In 2013, many businesses are struggling with massive shifts in technology. Lopez Research believes mobile, cloud computing, big data and analytics will change the quality of information and the pace at which business leaders can make decisions. As mentioned in the interview with John Considine, cloud computing has disrupted the existing value chain and creates new opportunities for adaptable services. For another angle on the topic, I asked Joe Weinman, the Senior VP at interconnection and data centre firm Telx, to provide his predictions for 2013.
As far as the cloud is concerned, 2013 will be the year of the network, according to Joe Weinman, who is also the author of Cloudonomics: The Business Value of Cloud Computing. He cites recent acquisitions of software-defined network and network virtualisation pure-plays by existing cloud players as proof points. Some believe that 'the cloud' somehow implies 'the Internet,' but he claims that emerging network technologies will complement the Internet to enable new cloud capabilities. Having flexible, intelligent compute and storage requires greater flexibility and intelligence in both data centre and wide-area networks, he argues, driving an evolution to pervasive intelligence across endpoints, clouds, and networks, calling into question the view that the network should just offer "dumb" transport. Software-defined networks will provide some of this flexibility by separating the control function from data forwarding, but there are additional capabilities emerging, he says, such as intelligent switching of wavelengths, the ability to mix dedicated bandwidth with best-efforts networks, and application layer network traffic optimization, e.g., peer-to-peer file sharing from the nearest idle location. Some of these capabilities are not new in and of themselves, he says, but tight integration with storage and compute coupled with ease of use and programmability will be.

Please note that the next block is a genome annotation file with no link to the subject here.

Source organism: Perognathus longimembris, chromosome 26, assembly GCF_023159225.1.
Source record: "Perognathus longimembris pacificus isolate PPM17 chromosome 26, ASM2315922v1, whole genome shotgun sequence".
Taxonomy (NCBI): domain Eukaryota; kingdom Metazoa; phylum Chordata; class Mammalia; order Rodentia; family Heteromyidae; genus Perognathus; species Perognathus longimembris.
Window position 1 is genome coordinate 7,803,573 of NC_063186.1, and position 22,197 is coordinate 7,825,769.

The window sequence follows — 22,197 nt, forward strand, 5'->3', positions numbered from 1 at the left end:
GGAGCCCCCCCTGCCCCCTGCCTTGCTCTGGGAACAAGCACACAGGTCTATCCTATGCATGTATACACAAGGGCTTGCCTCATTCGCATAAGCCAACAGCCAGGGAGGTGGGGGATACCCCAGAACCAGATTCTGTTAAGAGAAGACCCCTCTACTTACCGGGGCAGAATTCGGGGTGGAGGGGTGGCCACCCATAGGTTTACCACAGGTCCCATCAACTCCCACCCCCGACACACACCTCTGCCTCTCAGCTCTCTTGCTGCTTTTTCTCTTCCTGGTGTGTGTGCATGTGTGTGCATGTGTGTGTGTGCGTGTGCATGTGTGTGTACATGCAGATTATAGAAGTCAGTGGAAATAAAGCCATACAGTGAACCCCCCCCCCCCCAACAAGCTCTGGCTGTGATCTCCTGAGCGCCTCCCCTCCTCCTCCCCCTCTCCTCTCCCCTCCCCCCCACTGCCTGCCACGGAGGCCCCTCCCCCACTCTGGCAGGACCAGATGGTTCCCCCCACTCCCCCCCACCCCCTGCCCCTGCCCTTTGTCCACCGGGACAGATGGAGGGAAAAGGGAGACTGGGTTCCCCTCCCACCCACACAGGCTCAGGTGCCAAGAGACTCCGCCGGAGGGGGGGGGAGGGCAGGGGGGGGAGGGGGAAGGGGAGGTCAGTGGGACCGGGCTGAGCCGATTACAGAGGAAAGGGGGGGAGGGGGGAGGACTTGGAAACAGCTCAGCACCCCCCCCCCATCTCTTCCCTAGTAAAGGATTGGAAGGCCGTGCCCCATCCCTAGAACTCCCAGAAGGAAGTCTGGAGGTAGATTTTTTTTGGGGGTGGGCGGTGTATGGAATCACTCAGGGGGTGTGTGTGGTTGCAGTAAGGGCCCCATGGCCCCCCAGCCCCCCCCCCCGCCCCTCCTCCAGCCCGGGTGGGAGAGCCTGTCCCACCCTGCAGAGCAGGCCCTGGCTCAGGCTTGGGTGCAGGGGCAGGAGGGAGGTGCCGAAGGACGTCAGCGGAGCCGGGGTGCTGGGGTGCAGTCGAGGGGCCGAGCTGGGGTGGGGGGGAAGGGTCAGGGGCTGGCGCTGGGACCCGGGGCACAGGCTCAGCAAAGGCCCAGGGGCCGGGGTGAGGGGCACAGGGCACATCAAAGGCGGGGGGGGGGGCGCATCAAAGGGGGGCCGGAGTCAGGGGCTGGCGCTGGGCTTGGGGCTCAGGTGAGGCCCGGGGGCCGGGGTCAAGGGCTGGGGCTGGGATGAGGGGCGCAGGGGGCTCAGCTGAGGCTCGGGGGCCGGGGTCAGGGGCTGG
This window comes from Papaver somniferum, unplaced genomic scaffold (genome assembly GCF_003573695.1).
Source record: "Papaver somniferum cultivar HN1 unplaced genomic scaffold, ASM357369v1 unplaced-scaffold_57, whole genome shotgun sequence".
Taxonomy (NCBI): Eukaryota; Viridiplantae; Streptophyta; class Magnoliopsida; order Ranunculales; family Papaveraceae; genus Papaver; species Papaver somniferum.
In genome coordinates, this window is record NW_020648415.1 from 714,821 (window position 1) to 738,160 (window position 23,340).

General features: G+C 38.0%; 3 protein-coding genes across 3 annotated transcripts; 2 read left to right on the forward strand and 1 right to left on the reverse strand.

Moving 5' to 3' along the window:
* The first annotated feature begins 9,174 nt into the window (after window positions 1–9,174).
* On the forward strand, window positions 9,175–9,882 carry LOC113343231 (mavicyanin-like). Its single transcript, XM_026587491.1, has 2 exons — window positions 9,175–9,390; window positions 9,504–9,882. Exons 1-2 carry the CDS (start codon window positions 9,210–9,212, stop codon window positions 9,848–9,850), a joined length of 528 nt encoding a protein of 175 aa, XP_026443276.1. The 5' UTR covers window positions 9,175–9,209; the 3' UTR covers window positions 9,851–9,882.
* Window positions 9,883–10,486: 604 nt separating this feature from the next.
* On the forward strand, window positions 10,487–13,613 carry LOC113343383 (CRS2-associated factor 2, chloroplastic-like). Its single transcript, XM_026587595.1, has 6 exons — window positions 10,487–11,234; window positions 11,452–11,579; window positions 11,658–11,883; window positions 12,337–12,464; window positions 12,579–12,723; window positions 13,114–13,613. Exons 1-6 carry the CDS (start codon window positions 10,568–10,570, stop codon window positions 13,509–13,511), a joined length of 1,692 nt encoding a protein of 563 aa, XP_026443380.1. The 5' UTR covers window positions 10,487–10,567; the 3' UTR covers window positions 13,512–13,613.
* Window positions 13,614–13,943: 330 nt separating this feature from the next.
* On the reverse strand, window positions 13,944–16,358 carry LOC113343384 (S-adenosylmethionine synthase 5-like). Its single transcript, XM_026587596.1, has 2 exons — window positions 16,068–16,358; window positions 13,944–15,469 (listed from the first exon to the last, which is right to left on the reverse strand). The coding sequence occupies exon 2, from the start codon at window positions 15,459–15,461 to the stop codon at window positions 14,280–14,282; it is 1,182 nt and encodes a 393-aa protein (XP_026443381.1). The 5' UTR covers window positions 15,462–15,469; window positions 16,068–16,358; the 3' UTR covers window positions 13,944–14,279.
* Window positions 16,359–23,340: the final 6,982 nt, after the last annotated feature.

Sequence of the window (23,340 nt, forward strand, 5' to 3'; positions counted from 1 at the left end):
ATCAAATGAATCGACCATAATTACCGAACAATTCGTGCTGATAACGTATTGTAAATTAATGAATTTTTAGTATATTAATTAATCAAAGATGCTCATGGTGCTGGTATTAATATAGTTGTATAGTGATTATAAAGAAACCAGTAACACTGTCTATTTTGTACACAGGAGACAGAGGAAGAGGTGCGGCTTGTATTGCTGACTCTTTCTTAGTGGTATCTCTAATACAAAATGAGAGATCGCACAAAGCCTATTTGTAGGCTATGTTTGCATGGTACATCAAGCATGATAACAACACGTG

In addition, he has argued for years that hybrids are not just a temporary solution, but can provide an optimal balance of cost and flexibility. Hybrids can be a mix of legacy systems, newer architectures, and private clouds in enterprise data centres together with service provider offers such as colocation for custom resources, micro-nodes, hosted private, virtual private, and public clouds, he says, arguing that such architectures require a rich set of network capabilities to integrate into a seamless whole. Moreover, he points out, enhanced online and mobile experiences require rich interactions, in turn implying both higher bandwidth and lower latencies. He foresees that today's consolidated mega-datacenters will be increasingly complemented by a networked fabric of smaller data centres that can be closer to customers, which will be important in enhancing interactivity whilst reducing cost in a broad variety of verticals, such as financial services, healthcare, and media, entertainment, and gaming.
Is it the year of the network for your business?
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